Weissmann marveled at how the bipartisan Senate report released on Tuesday has "substantial new information" not uncovered by the Mueller team. He was particularly struck by the findings included in the 1,000-page report, the fifth and final volume of the committee’s inquiry into Russian interference during the 2016 contest, about former Trump campaign manager Paul Manafort, who the senators said posed a “grave counterintelligence threat." It was Weissmann, often called Mueller's "pit bull" during the Russia investigation, who played an instrumental role in winning convictions against Manafort and his associate Rick Gates.
"It describes Konstantin Kilimnik, who is the right-hand man of Paul Manafort in Ukraine. It describes him as a 'Russian intelligence officer.' That is much further than he was described publicly by the special counsel’s office." Weissmann said.
Mueller's report described Kilimnik, a Russian national, as someone “the FBI assesses to have ties to Russian intelligence."
Weissmann stressed to Wallace that it is important because the Senate Intelligence Committee concludes "that it was amply justified to undertake this investigation" while Attorney General William Barr is "busy trying to argue the opposite," a reference to U.S. Attorney John Durham's criminal inquiry.
Durham and Barr disagreed with DOJ Inspector General Michael Horowitz's assertion that the opening of the Trump-Russia investigation was justified.
“Our investigation is not limited to developing information from within component parts of the Justice Department. Our investigation has included developing information from other persons and entities, both in the U.S. and outside of the U.S.,” Durham said in a rare public statement in December. “Based on the evidence collected to date, and while our investigation is ongoing, last month we advised the inspector general that we do not agree with some of the report’s conclusions as to predication and how the FBI case was opened.”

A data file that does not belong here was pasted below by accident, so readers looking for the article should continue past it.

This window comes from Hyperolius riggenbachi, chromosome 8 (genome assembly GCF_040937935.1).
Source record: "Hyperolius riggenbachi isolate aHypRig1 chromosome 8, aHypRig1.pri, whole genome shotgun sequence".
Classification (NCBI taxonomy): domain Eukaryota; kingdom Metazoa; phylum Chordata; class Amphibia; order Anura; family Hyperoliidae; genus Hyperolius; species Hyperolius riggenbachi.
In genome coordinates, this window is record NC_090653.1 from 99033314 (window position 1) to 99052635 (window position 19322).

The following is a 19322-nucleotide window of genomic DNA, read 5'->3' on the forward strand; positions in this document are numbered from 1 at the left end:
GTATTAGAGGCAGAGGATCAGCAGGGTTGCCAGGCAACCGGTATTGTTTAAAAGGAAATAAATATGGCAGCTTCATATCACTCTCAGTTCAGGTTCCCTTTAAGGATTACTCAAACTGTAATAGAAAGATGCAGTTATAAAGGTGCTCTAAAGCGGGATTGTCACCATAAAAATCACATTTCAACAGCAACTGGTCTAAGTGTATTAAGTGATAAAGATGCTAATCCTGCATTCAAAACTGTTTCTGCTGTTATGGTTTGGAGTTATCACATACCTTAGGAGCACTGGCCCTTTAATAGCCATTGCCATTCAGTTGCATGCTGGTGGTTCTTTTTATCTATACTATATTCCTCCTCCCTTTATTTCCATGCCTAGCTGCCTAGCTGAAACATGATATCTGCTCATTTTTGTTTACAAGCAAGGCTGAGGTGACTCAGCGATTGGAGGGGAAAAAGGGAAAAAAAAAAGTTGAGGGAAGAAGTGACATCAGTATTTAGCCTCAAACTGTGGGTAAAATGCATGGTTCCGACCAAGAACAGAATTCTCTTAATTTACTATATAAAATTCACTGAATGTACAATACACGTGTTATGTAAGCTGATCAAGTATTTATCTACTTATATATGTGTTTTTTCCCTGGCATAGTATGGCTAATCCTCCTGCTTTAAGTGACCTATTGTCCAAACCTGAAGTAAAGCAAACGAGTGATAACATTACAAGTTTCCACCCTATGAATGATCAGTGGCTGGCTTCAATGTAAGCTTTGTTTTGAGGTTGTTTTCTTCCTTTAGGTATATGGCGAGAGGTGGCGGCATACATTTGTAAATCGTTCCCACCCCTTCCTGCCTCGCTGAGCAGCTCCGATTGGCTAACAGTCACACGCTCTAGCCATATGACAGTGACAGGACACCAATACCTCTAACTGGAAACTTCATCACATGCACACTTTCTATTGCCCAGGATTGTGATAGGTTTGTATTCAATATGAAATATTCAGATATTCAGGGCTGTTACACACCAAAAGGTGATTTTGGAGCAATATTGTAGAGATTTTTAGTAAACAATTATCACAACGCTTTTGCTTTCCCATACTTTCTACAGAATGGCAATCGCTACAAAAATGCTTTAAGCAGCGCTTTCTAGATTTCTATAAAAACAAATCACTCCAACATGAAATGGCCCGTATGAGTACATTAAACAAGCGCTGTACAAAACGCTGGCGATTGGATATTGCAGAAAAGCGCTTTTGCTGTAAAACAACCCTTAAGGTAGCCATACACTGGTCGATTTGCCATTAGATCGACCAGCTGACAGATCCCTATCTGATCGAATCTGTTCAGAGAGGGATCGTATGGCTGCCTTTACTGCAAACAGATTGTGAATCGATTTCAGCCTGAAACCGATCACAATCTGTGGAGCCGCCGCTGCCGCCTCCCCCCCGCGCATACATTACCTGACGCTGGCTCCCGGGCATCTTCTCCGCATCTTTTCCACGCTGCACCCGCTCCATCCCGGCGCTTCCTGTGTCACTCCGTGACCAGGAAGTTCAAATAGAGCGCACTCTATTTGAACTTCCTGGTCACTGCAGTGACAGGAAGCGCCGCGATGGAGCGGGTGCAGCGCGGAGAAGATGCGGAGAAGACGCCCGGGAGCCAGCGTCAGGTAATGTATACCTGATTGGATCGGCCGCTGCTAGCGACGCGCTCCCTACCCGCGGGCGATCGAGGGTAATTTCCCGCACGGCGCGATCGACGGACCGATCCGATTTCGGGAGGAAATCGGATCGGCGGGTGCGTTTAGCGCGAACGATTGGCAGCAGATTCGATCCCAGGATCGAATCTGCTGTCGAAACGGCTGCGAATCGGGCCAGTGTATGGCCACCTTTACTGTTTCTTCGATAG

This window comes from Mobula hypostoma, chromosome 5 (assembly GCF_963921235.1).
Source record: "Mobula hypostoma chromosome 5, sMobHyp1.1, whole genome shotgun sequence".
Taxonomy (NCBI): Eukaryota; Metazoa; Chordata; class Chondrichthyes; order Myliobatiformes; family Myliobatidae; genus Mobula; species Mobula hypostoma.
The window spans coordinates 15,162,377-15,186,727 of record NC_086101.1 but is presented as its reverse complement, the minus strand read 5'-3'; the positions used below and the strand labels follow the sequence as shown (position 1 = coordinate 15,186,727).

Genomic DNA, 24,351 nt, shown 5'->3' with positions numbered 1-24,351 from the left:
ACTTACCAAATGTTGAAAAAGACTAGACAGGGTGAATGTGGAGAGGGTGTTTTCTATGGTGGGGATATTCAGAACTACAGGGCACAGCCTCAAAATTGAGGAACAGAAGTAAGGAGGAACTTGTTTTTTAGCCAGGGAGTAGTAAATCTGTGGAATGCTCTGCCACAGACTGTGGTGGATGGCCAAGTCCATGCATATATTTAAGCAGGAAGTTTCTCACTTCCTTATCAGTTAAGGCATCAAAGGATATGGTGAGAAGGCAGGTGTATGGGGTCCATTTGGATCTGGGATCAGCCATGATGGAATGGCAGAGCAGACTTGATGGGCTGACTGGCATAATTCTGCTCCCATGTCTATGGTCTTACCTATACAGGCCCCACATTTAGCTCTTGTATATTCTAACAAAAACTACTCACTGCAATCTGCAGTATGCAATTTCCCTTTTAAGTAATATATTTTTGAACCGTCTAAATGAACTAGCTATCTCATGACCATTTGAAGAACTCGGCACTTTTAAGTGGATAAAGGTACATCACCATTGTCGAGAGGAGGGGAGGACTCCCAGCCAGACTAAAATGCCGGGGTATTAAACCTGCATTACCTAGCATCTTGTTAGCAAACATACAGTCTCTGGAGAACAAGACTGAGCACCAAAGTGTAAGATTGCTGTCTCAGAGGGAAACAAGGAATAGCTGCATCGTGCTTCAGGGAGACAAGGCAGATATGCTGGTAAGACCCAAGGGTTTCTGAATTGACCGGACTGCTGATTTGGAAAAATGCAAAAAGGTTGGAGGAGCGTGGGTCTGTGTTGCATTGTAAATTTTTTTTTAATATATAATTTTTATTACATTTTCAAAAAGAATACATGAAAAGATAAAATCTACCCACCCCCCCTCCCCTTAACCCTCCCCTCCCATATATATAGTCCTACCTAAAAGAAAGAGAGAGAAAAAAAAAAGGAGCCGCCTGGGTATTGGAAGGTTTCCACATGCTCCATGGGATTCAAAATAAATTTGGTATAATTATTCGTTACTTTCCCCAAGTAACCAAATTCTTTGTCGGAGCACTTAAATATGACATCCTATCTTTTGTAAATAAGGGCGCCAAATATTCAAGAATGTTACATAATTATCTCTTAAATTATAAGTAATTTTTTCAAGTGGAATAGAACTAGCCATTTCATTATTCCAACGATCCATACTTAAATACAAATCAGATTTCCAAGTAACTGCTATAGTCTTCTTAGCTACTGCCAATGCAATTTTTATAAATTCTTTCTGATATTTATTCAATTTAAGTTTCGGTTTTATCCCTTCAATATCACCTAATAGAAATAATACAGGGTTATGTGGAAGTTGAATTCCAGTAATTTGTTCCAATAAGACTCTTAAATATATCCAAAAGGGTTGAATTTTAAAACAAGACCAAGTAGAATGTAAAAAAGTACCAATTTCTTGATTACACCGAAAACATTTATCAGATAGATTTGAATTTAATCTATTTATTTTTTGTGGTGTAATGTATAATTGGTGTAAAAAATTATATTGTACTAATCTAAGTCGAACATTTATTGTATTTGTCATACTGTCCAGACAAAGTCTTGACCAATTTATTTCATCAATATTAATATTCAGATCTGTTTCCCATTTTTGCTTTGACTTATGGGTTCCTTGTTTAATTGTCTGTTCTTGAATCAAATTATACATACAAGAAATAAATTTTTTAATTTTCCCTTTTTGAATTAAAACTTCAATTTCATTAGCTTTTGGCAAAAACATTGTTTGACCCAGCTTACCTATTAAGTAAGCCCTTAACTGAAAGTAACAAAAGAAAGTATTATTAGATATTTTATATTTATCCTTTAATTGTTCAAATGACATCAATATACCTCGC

Barr agreed, saying Horowitz's report “makes clear that the FBI launched an intrusive investigation of a U.S. presidential campaign on the thinnest of suspicions that, in my view, were insufficient to justify the steps taken."
Other "substantial new information" to appear in the Senate report, according to Weissmann, relates to the assertion that Kilimnik may have been involved in the hack of the Democratic National Committee, after which stolen emails were published by WikiLeaks. Specifically, the report said, "The committee obtained some information suggesting Kilimnik may have been connected to the GRU's hack and leak operation targeting the 2016 U.S. election."
Prompted by Wallace, who asked if he personally believes the special counsel team "failed to stop" Trump, Weissmann conceded that Mueller's investigation and Congress came up short in certain matters. He also mentioned how he has a book coming out in September that promises to explain why the Mueller team could have done more in its Russia investigation.
"I wrote a book about that, that's coming out, not to plug that, Nicolle, but our job was not to stop him. Our job was to uncover the facts and apply the law to that," he said. "But I think that, for a variety of reasons, you could say that there was a failure on the part of the special counsel’s office and on the part of Congress in terms of, you know, how hard we would dig for information, and also, I think Congress can rightly be upbraided about what they did with the report once they had it. Because the facts were, or at least many facts were laid out to them that they could have taken action on."
Barr has leveled critiques at the Mueller investigation, including that it "ignored" the "possibility" that British ex-spy Christopher Steele and his flawed anti-Trump dossier "were used as a vector for the Russians to inject disinformation into the political campaign."